On the first pitch from Holmes in the third inning, the ninth place hitter dropped a double down the left field line. The next batter also swung at the first pitch and grounded out to shortstop. Holmes got his first swing and miss of the game against the next batter, coming on an 86 MPH change-up. He got him swinging at a curve two pitches later for strike two, then got the out with a curve. It was an impressive at-bat, after going two innings without a swing and miss. Holmes ended the inning with a groundout to second base, keeping Lakewood off the board after a lead-off double.

In the fourth inning, Holmes gave up a hard hit liner to center field to start the inning. The second batter hit a liner right at Max Moroff at shortstop. Trying to double up the runner, Moroff threw it away, allowing him to the get to second base. Holmes was missing up with his fastball to the third batter, but he got the hitter to pop up to the catcher on the third high fastball. He went 3-2 to the next batter, getting a called strikeout on a pitch similar to the one that got Dilson Herrera looking earlier. Through four innings, Holmes had to escape trouble each inning and the BlueClaws were getting some well hit balls off him.

The fifth inning started off with the Lakewood batters swinging away at the first pitch. Holmes got a fly out to right field and then gave up a ground ball single between the first and second baseman. The third hitter waited two pitches before grounding out to shortstop, with Moroff going to first for the out. The inning ended on six pitches, with the fourth hitter grounding out to first base.

After the quick inning, Holmes was able to come out for the sixth inning. He got a groundout to second base to start the inning, then the next hitter singled through the right side. The third hitter smacked a liner that Max Moroff almost made a leaping catch on, going off the top of his glove. They still got the out, because the runner from first base started going back to first on it. Holmes ended the inning quickly with a soft ground out to first base.

Holmes ended up throwing six shutout innings, but he was hit pretty hard compared to the results, giving up seven hits. The strong sign was the fact he didn’t walk a single batter, the first time this season for Holmes, who has allowed 63 walks this season in 109.1 innings. He had only two strikeouts, so the Lakewood hitters were putting the ball in play all night, but he was bearing down whenever he got in a jam. Holmes was 91-93 MPH most of the night, hitting 94 twice. He held his velocity for all six innings, another good sign this late in the season. He used his curveball, which sits 78-80 MPH, effectively and the change-up (85-86 MPH) wasn’t bad. It was an interesting outing, a bunch of hard hit balls and only the two strikeouts, but he got through six innings without a run or walk.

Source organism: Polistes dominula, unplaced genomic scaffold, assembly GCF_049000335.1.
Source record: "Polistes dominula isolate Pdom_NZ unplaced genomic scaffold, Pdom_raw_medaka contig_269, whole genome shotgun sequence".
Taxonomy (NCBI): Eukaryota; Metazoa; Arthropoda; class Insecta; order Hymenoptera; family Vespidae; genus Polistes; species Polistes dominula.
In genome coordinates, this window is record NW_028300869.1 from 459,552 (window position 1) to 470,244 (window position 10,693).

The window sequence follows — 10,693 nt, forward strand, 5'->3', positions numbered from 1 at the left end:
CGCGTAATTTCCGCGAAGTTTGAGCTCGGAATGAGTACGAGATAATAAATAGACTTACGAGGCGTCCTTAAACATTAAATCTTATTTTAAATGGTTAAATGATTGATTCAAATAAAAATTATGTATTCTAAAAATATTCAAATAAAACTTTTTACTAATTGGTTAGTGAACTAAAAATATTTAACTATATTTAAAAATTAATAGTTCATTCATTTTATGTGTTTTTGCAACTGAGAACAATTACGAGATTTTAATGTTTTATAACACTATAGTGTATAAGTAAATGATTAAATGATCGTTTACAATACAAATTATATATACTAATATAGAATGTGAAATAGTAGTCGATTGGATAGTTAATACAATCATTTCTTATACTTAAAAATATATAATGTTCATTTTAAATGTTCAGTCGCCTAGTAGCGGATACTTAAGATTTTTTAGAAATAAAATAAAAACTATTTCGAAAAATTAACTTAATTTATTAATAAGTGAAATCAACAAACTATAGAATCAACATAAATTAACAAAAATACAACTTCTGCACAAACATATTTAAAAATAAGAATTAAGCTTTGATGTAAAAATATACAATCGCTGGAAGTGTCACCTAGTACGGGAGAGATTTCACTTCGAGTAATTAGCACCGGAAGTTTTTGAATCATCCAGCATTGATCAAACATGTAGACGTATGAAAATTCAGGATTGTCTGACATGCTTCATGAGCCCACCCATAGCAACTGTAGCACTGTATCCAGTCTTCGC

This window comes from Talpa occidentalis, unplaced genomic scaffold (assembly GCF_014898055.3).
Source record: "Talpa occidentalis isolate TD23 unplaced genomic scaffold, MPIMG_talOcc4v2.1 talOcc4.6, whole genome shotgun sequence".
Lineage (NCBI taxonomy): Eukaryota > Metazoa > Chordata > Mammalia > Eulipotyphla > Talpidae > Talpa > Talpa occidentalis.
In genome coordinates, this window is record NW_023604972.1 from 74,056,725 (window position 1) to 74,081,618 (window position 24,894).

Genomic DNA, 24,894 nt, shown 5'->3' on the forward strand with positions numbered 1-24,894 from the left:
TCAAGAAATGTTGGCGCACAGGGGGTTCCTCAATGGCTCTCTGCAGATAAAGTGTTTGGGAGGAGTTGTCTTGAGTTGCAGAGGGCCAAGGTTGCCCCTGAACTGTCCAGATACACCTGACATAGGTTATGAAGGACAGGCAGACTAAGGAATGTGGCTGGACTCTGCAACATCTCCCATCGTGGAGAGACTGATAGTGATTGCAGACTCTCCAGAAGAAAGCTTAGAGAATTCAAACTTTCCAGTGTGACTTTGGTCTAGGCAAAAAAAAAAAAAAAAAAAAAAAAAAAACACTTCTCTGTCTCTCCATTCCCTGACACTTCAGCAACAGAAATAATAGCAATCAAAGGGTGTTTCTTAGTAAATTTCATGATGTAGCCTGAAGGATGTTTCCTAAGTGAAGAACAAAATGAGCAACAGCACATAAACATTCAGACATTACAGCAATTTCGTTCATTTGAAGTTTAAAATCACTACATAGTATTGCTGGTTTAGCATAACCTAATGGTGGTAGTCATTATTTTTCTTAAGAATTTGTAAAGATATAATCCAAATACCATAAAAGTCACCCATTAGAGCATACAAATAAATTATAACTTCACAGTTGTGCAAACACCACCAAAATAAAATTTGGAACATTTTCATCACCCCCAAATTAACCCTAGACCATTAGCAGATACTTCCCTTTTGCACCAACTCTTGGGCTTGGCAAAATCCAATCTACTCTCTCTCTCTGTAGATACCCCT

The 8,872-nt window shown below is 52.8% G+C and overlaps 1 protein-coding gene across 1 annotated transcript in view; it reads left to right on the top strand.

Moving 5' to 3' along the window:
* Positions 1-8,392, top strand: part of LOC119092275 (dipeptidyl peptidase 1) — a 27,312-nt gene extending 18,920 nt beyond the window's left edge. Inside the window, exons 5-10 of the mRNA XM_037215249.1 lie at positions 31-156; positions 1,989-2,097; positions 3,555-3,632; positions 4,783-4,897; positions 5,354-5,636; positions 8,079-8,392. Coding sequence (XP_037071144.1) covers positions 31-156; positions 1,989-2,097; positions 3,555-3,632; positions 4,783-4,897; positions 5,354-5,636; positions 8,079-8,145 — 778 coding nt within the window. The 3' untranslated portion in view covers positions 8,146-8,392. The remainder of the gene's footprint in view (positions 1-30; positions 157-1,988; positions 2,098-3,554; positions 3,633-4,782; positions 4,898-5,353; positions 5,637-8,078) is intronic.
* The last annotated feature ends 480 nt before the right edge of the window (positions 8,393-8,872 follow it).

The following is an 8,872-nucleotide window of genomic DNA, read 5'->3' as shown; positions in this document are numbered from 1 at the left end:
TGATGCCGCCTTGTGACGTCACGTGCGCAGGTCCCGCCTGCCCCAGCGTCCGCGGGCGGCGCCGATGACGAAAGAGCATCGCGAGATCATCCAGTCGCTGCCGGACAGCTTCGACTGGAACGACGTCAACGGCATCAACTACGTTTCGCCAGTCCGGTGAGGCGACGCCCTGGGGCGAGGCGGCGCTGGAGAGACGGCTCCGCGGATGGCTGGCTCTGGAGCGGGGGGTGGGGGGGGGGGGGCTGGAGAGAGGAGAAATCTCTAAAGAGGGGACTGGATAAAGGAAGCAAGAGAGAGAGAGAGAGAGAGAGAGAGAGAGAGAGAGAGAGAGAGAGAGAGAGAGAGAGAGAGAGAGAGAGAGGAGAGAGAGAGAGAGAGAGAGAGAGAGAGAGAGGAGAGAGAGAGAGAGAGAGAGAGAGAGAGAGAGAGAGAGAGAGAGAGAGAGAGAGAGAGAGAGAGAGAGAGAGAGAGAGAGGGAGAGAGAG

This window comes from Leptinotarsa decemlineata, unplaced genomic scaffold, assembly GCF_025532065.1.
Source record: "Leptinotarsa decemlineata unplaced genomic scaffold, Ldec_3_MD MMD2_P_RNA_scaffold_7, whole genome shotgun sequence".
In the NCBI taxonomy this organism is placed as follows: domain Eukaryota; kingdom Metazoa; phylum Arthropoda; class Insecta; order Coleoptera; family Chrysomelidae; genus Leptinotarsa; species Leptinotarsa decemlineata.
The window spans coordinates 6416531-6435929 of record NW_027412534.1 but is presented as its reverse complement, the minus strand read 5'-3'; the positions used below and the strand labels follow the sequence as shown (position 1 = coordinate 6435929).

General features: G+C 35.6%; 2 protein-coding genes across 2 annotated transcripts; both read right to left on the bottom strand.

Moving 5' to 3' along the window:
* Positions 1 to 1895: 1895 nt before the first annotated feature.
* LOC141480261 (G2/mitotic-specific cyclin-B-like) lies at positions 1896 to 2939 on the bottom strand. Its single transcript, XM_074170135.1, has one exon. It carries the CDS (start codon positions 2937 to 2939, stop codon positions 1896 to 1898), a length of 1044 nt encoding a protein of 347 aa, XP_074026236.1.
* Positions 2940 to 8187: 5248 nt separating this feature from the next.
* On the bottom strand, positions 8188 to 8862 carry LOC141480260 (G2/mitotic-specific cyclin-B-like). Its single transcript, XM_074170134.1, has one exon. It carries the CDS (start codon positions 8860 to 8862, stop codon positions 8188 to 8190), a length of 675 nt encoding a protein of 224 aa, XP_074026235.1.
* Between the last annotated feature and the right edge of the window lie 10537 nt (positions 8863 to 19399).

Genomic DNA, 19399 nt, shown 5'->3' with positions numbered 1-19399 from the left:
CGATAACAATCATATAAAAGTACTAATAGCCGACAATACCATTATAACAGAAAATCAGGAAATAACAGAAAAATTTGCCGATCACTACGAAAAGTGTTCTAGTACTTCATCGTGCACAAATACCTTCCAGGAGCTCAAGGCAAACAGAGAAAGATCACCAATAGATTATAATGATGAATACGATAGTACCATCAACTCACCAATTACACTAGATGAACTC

Game Notes

* Walker Gourley doubled to lead-off the second and scored right away on a single by Jonathan Schwind, giving the Power a 2-0 lead.

* Eric Wood made it 3-0 in the third with a double down the right field line that followed a triple off the center field wall by Jordan Steranka.

* Lance Breedlove pitched the seventh inning and retired the side in order. He put on the lead-off batter in the eighth, then got help from Max Moroff, who made a nice sliding catch running out into shallow left field. He wasn’t helped by Dilson Herrera though, who threw away a ball hit down the line into the bullpen, allowing two runs to score.

* Clario Perez came in to finish the game and retired the side in order.

* The Power go for the four game sweep tomorrow with Kyle Haynes on the mound.

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I think Cole and Taillon both need a slight change in mechanics. Just moving their hands or twisting a little more like Locke has done for more deception.


The move to triple A was more for his development. Giving him some exposure to Triple A hitters. He get hits hard because his FB is flat at times. He definitely has plus breaking ball, very good FB velo. He is young and has excellent upside potential. I agree with you his numbers may not have warranted the promotion but being the top prospect the development is the focus here.


Another mediocre start by Taillon – why he was promoted to Indy is anyone’s guess. He did not pitch well enough in Altoona to show that he was ready to move up or that it was a deserving promotion.

I hope Tim and others on this site will be a little more candid about his performance and stop spinning it and making excuses for the kid. he has been disappointing this year. No other way to state it.

Lee Young

I’m with you on that thought. We are going to really rue passing on Mercado, but what’s done is done, unfortunately.

Don’t know why NH didn’t listen to me at the time…..LOL


Tim Williams

I liked Oscar Mercado, but they got Blake Taylor a few picks earlier and he has looked good so far.


Judging a guy after his 2nd career AAA is start is somewhat laughable. He’s struck out 13 in 12 innings so it’s not like his stuff isn’t playing well, which is what would be concerning to me. You don’t have to look any further than guys like Harvey, and Miller to find people that didn’t have low AAA era’s….and they seem ok to me.


I am judging him based on his entire body of work this year – not just his two starts in AAA. He was mediocre in AA as well.